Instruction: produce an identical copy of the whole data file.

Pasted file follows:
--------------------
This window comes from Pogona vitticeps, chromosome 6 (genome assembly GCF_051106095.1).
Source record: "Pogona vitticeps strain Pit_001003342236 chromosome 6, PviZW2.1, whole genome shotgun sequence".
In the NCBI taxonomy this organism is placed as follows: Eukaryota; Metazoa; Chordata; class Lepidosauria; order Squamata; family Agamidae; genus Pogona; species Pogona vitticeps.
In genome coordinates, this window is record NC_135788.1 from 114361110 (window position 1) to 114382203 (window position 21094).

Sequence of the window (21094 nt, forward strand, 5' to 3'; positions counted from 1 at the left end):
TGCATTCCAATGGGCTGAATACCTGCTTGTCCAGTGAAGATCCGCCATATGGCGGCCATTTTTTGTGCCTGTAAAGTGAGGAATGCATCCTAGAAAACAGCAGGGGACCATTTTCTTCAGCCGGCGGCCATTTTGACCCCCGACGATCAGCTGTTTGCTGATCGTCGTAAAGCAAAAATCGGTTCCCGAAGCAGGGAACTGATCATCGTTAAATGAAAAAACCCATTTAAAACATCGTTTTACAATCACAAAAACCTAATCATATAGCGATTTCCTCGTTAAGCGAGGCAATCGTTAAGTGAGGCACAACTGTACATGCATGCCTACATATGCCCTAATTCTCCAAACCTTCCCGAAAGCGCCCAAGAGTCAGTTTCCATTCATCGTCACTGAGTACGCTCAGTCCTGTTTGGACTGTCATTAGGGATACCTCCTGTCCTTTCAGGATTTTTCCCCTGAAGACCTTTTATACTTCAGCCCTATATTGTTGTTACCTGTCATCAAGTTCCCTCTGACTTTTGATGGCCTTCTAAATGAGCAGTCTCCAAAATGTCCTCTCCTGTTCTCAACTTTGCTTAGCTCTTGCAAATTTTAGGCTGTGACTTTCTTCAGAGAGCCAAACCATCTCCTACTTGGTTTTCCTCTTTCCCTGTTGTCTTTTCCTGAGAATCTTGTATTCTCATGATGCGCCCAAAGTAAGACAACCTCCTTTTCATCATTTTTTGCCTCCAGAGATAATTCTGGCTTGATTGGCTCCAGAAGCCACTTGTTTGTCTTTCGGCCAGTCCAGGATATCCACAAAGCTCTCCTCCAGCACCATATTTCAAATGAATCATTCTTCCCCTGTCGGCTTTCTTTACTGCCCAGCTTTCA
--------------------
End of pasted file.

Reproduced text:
This window comes from Pogona vitticeps, chromosome 6 (genome assembly GCF_051106095.1).
Source record: "Pogona vitticeps strain Pit_001003342236 chromosome 6, PviZW2.1, whole genome shotgun sequence".
In the NCBI taxonomy this organism is placed as follows: Eukaryota; Metazoa; Chordata; class Lepidosauria; order Squamata; family Agamidae; genus Pogona; species Pogona vitticeps.
In genome coordinates, this window is record NC_135788.1 from 114361110 (window position 1) to 114382203 (window position 21094).

Sequence of the window (21094 nt, forward strand, 5' to 3'; positions counted from 1 at the left end):
TGCATTCCAATGGGCTGAATACCTGCTTGTCCAGTGAAGATCCGCCATATGGCGGCCATTTTTTGTGCCTGTAAAGTGAGGAATGCATCCTAGAAAACAGCAGGGGACCATTTTCTTCAGCCGGCGGCCATTTTGACCCCCGACGATCAGCTGTTTGCTGATCGTCGTAAAGCAAAAATCGGTTCCCGAAGCAGGGAACTGATCATCGTTAAATGAAAAAACCCATTTAAAACATCGTTTTACAATCACAAAAACCTAATCATATAGCGATTTCCTCGTTAAGCGAGGCAATCGTTAAGTGAGGCACAACTGTACATGCATGCCTACATATGCCCTAATTCTCCAAACCTTCCCGAAAGCGCCCAAGAGTCAGTTTCCATTCATCGTCACTGAGTACGCTCAGTCCTGTTTGGACTGTCATTAGGGATACCTCCTGTCCTTTCAGGATTTTTCCCCTGAAGACCTTTTATACTTCAGCCCTATATTGTTGTTACCTGTCATCAAGTTCCCTCTGACTTTTGATGGCCTTCTAAATGAGCAGTCTCCAAAATGTCCTCTCCTGTTCTCAACTTTGCTTAGCTCTTGCAAATTTTAGGCTGTGACTTTCTTCAGAGAGCCAAACCATCTCCTACTTGGTTTTCCTCTTTCCCTGTTGTCTTTTCCTGAGAATCTTGTATTCTCATGATGCGCCCAAAGTAAGACAACCTCCTTTTCATCATTTTTTGCCTCCAGAGATAATTCTGGCTTGATTGGCTCCAGAAGCCACTTGTTTGTCTTTCGGCCAGTCCAGGATATCCACAAAGCTCTCCTCCAGCACCATATTTCAAATGAATCATTCTTCCCCTGTCGGCTTTCTTTACTGCCCAGCTTTCA